“The GOP’s most palpable shift has come on the immigration front. Republican lawmakers introduced over 100 immigration-related bills in the [previous] legislative session, including measures to deny cheaper in-state college tuition to the children of illegal immigrants and to overturn laws in several Texas cities that offered refuge to undocumented workers.
“This [current] session, with the filing deadline now past, fewer than five such bills have been put forward.
“’Let’s just say we are taking a different tone this year,’ said Republican state Rep. Larry Gonzalez, who represents a district just north of Austin.”
“A different tone” is a nice understatement. Munisteri puts it more plainly:
“Before the national party even spoke about sensible immigration reform — well before 2012 — Texas changed its platform away from deportation and called for a guest worker program.
“When asked by pollsters, only 3% of Hispanics who voted in 2012 rated immigration as the number one issue. However if you asked Hispanics whether they had a favorable or unfavorable view of the GOP if the party is pro-deportation the responses are off the charts unfavorable. A platform calling for a guest worker program — and you have to get in the back of the line to gain citizenship — plus secure borders — produces an overall favorable opinion of the Republican Party.”
That “overall favorable opinion” among Hispanics (and other key ethnic groups, very much including Blacks and Asians) is essential to the GOP continuing to flourish as America’s center-right party. So… what’s actually happening in the field?
National Democrats and progressives have promised to raise and spend $10 million, and deploy 200 paid operatives, to turn Texas blue. $10 million is a huge sum for a state political committee. 200 operatives provide a veritable army. However…
183 of Battleground Texas’s 200 political shocktroops seem to be, as of now, vaporware. BGT's website lists … 17. Meanwhile, the Texas GOP has grown to an historic high staff of 20 — more than tripling since 2010. And steadily grows.
The Texas GOP is on track to open eight permanent offices around the state — up from one. It already has dedicated representatives engaging with Asian, Black, and Latino communities. It will grow its Latino division, alone, to over a dozen. It already has big lists of Latino and African American prospective Republican voters: to date 263,000 Blacks plus 300,000 Hispanics.
The Texas GOP, literally insolvent when Munisteri arrived less than 40 months ago, has brought in about $14 million since June 2010. It has $1.3 million cash on hand. It has no debt. Its credibility with donors is, understandably, skyrocketing.
It’s not out of the question that one civic-spirited conservative or libertarian philanthropist could step forward and write a $10 million check to the Texas GOP. Doing so surely would checkmate the progressives’ efforts to roll up Texas and use it to pocket the White House. Checkmating that strategy provides a big political ROI.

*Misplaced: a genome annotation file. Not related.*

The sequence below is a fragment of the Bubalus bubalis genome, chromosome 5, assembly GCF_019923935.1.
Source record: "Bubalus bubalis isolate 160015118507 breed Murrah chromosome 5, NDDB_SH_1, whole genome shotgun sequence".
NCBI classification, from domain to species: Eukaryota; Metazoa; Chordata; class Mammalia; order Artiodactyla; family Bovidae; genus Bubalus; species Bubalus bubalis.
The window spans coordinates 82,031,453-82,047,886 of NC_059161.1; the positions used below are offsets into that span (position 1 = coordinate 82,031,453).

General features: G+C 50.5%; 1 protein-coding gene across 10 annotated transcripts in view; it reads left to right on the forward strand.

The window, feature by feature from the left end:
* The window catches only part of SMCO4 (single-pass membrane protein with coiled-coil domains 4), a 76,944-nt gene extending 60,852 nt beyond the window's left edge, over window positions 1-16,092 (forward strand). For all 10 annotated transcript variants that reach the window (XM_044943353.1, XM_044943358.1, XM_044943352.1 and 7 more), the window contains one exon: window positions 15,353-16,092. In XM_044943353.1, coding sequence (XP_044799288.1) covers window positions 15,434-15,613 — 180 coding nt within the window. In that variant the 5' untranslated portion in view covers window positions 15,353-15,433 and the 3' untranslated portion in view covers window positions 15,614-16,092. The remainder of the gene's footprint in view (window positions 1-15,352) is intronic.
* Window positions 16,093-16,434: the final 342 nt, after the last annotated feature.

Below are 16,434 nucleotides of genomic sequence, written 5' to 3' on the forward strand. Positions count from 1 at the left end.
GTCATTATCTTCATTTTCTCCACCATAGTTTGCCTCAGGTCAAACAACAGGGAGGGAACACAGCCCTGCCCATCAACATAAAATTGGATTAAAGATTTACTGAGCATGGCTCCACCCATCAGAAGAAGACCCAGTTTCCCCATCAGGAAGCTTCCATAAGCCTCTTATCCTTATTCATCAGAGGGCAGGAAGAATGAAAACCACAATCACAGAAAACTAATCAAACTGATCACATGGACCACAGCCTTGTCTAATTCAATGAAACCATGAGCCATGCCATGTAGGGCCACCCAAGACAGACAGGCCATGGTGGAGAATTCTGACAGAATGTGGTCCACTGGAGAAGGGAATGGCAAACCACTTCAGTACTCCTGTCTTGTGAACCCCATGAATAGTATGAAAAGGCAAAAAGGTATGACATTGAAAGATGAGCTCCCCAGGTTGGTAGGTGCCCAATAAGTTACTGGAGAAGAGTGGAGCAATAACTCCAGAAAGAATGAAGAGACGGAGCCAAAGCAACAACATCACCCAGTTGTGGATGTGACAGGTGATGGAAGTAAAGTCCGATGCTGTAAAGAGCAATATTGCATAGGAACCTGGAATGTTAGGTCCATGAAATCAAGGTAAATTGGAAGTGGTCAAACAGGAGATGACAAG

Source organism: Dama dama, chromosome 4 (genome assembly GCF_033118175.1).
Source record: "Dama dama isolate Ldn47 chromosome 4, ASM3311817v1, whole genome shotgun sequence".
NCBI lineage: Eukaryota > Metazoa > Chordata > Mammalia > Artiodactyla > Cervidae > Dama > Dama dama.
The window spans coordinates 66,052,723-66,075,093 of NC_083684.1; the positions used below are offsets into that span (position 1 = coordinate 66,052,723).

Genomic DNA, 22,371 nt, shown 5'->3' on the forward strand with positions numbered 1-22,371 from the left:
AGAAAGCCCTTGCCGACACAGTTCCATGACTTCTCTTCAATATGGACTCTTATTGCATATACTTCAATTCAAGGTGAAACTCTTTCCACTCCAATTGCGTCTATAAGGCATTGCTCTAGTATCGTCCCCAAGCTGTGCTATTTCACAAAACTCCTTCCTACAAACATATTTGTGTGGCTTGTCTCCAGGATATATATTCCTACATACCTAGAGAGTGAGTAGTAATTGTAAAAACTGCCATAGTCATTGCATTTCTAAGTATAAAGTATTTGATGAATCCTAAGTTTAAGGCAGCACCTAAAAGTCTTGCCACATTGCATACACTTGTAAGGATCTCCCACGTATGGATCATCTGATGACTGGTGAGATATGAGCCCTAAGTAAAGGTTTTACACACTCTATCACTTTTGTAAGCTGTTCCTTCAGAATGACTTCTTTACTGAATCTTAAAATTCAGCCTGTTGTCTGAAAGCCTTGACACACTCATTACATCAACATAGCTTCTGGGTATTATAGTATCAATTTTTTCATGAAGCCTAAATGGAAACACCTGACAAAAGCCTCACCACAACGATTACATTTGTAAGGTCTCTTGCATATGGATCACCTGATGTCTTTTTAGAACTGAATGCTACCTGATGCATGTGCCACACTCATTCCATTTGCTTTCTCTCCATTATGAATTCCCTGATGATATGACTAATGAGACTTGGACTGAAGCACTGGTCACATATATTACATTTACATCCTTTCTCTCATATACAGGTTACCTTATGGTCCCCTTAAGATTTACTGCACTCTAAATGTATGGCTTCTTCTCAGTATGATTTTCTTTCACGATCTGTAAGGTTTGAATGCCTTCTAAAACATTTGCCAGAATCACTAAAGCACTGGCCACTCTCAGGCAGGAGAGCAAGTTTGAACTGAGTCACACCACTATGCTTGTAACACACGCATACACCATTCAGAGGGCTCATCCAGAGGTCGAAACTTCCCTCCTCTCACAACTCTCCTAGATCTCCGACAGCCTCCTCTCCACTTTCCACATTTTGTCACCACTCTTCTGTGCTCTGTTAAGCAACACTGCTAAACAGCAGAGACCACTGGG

How does this work in practice? Munisteri observes: “From the list of 80,000+ Hispanic households we had before the last state convention — in 2012 — the net result of our engagement was over 600 delegates of Hispanic descent new to the process. The number of Republican elected officials of Hispanic descent went from 58 to 78 in a single election cycle.”
As Munisteri stated it to Politico: “You need to be in the community, ongoing, day after day, year after year, with representatives of the party meeting with community leaders, listening to them, responding to them, encouraging participation and promoting people within the party from diverse groups.”
Will Battleground Texas succeed in turning Texas, and, with it, the White House, blue? So far the Texas GOP has thwarted this attempted Democratic coup d’etat. The national Democrats just might keep pouring money into Texas anyway. Not only is Texas a huge Electoral college prize. They might consider it money well spent just to try to keep Munisteri and his allies pinned down, their hands full keeping Texas red, rather than at liberty to pivot and turn back the blue tide across America.
The Texas GOP’s formula, if nationalized, could destroy the progressives’ dreams of permanent political hegemony over America. How sad for the left, so close to victory, to have it snatched away. For those of us, however, who stand in opposition to the Vast Left Wing Conspiracy: the Munisteri Model demonstrates how to win the battle … and the war.